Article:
Canada Day — a day of celebration and a day of thanks. And also a day when we are reminded of responsibility.
Canada today celebrates this country’s 150th birthday. We have come far, overcome the adversarial and are building a society which already serves for many as a global template of achievement.
Millions of new Canadians pepper the true north. Some find the experience of building their new lives here more difficult than others.
Finding your path in a new society isn’t always easy. That’s fine with most Canadians, although pollsters hear concerns from some that not enough newcomers are willing to assimilate into Canadian society.
Is assimilation a fair expectation? One could argue it is. While no one is expected to ignore or forget the most significant parts of his or her individual experience, a shared social currency today augers well for tomorrow.
When I arrived in Canada as a reluctant 13-year-old, I brought with me certain habits, a different language and an expectation that my most dear experiences would fit in with the way of living of my Canadian peers.
That turned out to not quite be the case. Football to me was soccer, not guys crushing each other while wearing helmets and pads. Hockey required skating skills, which I didn’t have.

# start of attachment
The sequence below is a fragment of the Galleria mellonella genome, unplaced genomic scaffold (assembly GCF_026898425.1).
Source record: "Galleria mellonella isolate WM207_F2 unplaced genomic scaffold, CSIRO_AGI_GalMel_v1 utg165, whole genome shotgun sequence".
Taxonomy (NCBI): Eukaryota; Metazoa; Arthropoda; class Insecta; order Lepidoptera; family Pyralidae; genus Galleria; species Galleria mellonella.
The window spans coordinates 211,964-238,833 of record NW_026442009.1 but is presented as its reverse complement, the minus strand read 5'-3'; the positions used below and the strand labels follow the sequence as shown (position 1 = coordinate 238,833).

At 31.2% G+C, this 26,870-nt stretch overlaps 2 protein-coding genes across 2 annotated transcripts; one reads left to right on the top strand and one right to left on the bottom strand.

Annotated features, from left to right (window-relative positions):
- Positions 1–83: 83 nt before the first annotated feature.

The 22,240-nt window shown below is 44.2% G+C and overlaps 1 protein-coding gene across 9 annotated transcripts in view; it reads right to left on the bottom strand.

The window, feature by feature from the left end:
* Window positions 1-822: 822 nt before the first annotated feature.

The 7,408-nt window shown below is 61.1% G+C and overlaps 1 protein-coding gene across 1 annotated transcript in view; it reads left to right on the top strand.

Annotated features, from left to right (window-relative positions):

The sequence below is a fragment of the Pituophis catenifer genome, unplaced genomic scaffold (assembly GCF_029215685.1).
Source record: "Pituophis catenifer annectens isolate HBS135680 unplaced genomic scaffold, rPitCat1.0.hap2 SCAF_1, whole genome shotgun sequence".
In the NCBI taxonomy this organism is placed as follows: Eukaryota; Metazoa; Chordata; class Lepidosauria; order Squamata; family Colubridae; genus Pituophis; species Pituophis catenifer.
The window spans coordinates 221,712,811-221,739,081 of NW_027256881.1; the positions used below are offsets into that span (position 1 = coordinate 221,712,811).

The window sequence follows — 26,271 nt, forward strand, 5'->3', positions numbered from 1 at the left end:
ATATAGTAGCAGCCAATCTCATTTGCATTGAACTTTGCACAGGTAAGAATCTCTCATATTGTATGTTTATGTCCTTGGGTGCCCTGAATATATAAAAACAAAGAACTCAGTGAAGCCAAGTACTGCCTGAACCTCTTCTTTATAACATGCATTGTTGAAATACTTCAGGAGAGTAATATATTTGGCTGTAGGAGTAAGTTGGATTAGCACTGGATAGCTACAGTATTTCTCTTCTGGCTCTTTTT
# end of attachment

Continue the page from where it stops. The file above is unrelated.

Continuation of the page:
My social interactions were more reserved and clumsy than those of the kids who already lived in my new neighbourhood. I had two choices: hang on to what I’d brought and stand out as the “new kid,” or adapt to the new (to me, anyway) way of doing things.
Perhaps it’s the more fluid nature of youth which allows adolescents to quickly overcome potential barriers. I was willing to learn the new sports and customs like “hanging out” on street corners, jumping the turnstiles at the Montreal Forum and racing the corridors to a spot where I could watch the Habs. My new pals were in turn willing to teach me.
I didn’t sacrifice who I was. I simply discovered a way to bridge gaps and improve my experience in this new land, Canada.
The Canada of 2017 is very different from the Canada I discovered at 13.
Today I’ll share more of my personal experience growing into a self-identified and proud Canadian. I’ll also ask to hear your experience as a newcomer, or with newcomers.
Ultimately Canada’s success depends on the willingness of its people to work, socialize and play together.
Let’s talk on Canada’s 15oth birthday.